Thousands of feds in some of FEHBP’s best and most expensive health plans may be spared from a pending 40% tax on their favorite plans.
House Democrats are sweeping into power on a campaign promise of improving government for ordinary Americans
The Affordable Care Act set up complicated relationships between health insurance providers and the Health and Human Services Department.
Sometimes the federal government seems like a kaleidoscope of numbers when it comes to its budgeting.
The Obama-era health care law President Trump has called a “disaster” is actually exceeding expectations. More than 8.7 million people have signed up for subsidized private coverage for next year.
The great tax debate is alive and well on Capitol Hill this week. While no bill is dealing with death directly, there’s a new one on health care insurance.
Health premiums for folks covered by the Affordable Care Act will jump 50-to-57 percent next year, but federal workers and retirees get a pass.
Congress spent weeks crafting and voting on various measures to reform the American health care system with, so far, nothing to show for it, but there are still plenty of important measures awaiting lawmakers attention, and not many days left to tackle them. These include the annual Defense authorization bill, emergency funding for the VA and finding a way to keep the government open past Sept. 30. David Hawkings, senior editor at Roll Call, brings Federal Drive with Tom Temin up to speed on happenings on Capitol Hill.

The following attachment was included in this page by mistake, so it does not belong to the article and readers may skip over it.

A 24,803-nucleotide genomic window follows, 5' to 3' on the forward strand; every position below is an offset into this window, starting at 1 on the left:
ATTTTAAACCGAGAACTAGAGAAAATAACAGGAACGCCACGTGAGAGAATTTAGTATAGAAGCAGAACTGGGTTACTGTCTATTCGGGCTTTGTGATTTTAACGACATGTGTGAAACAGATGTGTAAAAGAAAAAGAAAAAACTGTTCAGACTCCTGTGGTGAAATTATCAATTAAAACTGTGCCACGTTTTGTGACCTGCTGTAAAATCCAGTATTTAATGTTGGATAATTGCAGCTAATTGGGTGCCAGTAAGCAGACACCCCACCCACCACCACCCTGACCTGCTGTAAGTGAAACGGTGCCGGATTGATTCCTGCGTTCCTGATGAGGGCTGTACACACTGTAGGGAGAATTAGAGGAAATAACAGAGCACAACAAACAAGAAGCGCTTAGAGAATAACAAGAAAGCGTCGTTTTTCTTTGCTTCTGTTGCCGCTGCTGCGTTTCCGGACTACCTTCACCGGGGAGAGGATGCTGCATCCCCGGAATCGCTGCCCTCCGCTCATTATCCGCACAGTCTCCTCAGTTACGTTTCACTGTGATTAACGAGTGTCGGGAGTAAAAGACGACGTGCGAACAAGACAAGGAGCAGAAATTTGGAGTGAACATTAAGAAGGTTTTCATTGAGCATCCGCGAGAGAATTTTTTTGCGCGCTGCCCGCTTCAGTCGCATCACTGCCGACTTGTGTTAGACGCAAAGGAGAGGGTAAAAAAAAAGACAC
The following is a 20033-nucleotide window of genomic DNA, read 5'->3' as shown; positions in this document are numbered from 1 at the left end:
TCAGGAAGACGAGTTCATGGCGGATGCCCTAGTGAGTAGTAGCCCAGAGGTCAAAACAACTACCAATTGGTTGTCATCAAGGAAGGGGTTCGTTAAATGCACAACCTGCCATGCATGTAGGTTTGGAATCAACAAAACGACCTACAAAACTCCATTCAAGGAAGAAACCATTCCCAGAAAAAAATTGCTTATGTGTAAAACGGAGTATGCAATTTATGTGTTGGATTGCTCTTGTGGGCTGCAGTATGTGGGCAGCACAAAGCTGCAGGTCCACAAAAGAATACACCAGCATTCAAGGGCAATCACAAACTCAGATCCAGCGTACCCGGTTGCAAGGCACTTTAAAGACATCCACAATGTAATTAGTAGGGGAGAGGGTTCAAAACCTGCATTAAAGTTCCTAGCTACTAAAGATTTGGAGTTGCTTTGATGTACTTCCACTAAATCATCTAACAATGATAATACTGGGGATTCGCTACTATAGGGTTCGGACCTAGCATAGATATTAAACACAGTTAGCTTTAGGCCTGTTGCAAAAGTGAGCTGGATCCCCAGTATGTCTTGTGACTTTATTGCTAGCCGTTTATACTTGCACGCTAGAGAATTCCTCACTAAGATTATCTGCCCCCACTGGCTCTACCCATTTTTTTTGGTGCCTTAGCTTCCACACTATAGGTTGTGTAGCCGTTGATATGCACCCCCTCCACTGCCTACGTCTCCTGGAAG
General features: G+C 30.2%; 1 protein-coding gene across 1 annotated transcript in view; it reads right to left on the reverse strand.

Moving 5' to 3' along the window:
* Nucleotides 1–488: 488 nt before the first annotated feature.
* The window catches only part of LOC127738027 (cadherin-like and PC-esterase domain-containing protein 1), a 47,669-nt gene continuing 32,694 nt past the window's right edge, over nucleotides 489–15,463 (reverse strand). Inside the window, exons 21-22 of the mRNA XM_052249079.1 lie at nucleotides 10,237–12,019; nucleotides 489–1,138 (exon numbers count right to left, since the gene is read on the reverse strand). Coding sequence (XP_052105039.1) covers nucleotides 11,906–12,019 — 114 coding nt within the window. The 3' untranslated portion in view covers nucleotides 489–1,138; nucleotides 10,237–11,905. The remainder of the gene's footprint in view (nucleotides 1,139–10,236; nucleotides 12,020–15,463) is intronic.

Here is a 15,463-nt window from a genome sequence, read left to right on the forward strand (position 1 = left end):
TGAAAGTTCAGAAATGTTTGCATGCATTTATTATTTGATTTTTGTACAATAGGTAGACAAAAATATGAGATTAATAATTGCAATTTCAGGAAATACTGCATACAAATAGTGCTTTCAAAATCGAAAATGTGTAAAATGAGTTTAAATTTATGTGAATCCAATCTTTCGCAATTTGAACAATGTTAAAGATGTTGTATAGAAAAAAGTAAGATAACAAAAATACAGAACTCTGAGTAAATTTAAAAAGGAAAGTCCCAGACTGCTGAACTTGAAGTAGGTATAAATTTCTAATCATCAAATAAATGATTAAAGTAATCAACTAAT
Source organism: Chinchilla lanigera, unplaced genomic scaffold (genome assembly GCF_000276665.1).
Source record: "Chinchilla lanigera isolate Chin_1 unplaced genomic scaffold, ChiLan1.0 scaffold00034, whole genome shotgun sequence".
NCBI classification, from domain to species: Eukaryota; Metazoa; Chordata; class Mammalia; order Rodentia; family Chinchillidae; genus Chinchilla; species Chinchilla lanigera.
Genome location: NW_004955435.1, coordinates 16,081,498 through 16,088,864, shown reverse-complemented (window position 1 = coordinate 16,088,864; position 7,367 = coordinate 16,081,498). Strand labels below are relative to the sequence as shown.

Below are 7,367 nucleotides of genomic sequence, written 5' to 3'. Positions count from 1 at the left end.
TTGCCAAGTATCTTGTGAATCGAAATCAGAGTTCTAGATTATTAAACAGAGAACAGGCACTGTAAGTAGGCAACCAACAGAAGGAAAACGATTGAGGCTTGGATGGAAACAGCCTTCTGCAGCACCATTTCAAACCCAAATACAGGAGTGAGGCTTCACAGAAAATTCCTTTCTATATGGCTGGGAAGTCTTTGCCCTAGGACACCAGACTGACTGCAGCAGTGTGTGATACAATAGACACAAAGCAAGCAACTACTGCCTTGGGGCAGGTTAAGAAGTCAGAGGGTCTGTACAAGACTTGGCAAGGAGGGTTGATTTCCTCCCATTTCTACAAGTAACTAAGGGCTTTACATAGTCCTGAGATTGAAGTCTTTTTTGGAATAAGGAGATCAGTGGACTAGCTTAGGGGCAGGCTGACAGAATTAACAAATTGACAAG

In today’s Federal Newscast, a report issued by the Defense Department inspector general has found 350 known security vulnerabilities at three Army hospitals and clinics, adding Defense Heath Agency and Army officials have failed to effectively protect electronic patient health information.
Does the ACA, aka Obamacare make you sick or are you afraid it’ll be replaced by President Trumps proposal? Senior Correspondent Mike Causey says get a fed job.